WASHINGTON, D.C.––The cities within the U.S. experienced an explosion during the early 1990s. That explosion was the privatization of education.
Twenty years ago, there was rapid maneuvering of capitalist interests to destabilize and dismantle public education, specifically in low-income African communities across the country.
A very sophisticated strategy was developed: the takeover of entire school districts.
At the same time there was a large scale push to “rejuvenate” low-income, predominately African and “Latino” communities by pushing out the current residents in order to build new properties for young white consumers.
Increased funding was given to police agencies in major cities during these pushout initiatives.
This was done in order to facilitate a policy of police containment in public schools and low-income African communities.
In New York City, for example, between 1993 and 1997, Rudy Giuliani’s zero-tolerance “quality of life” policing mostly targeted the poor and working class.
School closures, displacement and policing worked together to facilitate the mass pushout of African families, headed mostly by African women.
Understanding all of this helps us realize that the privatization of public education cannot be separated from the overall attack on African people in this country.
Ten years post-Katrina tactic
Ten years ago federal, state and local governments conspired to remove the African population in New Orleans.
In addition to limiting the return of residents, three months after the devastation of Hurricane Katrina, the Louisiana legislature passed Act 35, allowing the State-run Recovery School District (RSD) to take over 107 New Orleans public schools. What resulted was a man-made catastrophe:
• Over 7,500 school employees, including 4,000 teachers, were fired
• Massive waves of school closures (only half of the 107 schools were re-opened)
• Students shuffled from struggling school to struggling school, across community lines, from one end of the city to the other
• Students attending schools in deteriorating trailers
• Intensified inequity and instability in New Orleans schools
• Exacerbated student pushout through harsh discipline
The vast majority of schools that were closed were located in poor and working class black neighborhoods––the same communities that were hit hardest by Hurricane Katrina.
Ten years after Katrina, the RSD is the first all-charter school district in the country, with very little improvement in the quality of education provided to New Orleans’ students.
Other cities and states have since then deployed this same strategy, attacking primarily African schools and school districts with the false promise of improving educational outcomes. Instead the schools are destabilized and private agencies make millions of dollars.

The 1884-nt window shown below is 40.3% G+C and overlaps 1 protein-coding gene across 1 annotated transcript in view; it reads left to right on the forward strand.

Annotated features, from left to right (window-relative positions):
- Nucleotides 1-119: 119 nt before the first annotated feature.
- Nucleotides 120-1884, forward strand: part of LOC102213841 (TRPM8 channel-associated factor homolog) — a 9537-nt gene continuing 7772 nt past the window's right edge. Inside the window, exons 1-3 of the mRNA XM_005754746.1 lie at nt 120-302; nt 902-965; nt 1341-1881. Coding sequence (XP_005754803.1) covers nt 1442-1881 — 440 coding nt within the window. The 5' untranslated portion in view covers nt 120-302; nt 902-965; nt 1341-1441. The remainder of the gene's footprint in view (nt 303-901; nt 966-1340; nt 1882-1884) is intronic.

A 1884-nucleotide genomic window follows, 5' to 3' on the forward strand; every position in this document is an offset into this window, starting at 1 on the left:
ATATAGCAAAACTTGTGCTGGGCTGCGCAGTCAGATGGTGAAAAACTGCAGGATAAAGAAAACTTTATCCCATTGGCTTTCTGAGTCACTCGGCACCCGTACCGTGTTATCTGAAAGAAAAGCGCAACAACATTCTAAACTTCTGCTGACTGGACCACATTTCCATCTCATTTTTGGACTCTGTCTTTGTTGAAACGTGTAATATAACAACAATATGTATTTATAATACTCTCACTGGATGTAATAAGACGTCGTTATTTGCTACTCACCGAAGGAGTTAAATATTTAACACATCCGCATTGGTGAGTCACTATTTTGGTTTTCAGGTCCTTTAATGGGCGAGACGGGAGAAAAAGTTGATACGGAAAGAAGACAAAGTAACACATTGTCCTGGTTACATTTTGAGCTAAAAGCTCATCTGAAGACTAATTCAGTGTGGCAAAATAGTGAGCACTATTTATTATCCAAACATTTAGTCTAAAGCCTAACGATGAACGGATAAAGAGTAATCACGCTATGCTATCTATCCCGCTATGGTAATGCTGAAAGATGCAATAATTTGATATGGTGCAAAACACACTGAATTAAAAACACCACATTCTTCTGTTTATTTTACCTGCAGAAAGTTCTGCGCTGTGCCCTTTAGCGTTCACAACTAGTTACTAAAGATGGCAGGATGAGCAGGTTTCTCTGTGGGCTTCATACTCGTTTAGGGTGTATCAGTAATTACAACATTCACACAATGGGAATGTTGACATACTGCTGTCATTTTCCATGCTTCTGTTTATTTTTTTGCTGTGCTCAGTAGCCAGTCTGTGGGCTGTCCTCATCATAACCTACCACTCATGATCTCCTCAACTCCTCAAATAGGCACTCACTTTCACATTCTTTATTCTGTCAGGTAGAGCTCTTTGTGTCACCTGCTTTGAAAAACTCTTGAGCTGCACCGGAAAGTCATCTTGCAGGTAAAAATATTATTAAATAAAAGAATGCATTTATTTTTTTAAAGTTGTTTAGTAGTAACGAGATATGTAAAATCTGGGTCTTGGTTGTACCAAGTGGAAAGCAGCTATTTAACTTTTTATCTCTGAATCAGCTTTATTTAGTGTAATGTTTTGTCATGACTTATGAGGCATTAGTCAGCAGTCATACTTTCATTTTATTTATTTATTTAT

New developments in Ohio
The wave of privatization and school closures have made it to Ohio. The African National Women’s Organization (ANWO) has vowed to fight these attacks that are destined to continue in the destructive path of privatization in Newark, Detroit and New Orleans, to name a few.
In June of 2015, the Ohio general assembly passed House Bill 70. This was done at the last minute during the legislative process of its current session and with no opportunity for community input.
Similar to other bills passed in Georgia, North Carolina and Arkansas, HB70 would allow for:
• The removal of teachers’ union,
• Local voters losing the right to control their own school districts, and
• Districts to turn operations over to for-profit management entities.
On July 16, 2015, Ohio governor Kasich signed HB70 into law. This is a dangerous track for us to be on. We’ve seen over and over again that these takeovers––the massive privatization of school districts––do not equal school improvement.
In fact they have created instability, charter fraud, mismanagement and the loss of thousands of students in school systems that push them out.
It has been 18 years since the Ohio supreme court ruled by a 4-3 decision in ‘DeRolph v State’ that, “The time has come to fix the system. Let there be no misunderstanding. Ohio’s public school-financing scheme must undergo a complete systematic overhaul.”
Zakiya Sankara-Jabar, ANWO member and Director of Racial Justice Now, knows African communities across the state will be devastated by these takeovers.
Sankara-Jabar states that “The root causes for why certain districts are deemed ‘failing’ are not being addressed. Our schools need adequate funding, culturally relevant curriculum and positive school discipline policies that keep our children in the classroom.”
We need real investment in education across community lines. We need equity. We need local control and parents need to have a voice in education.
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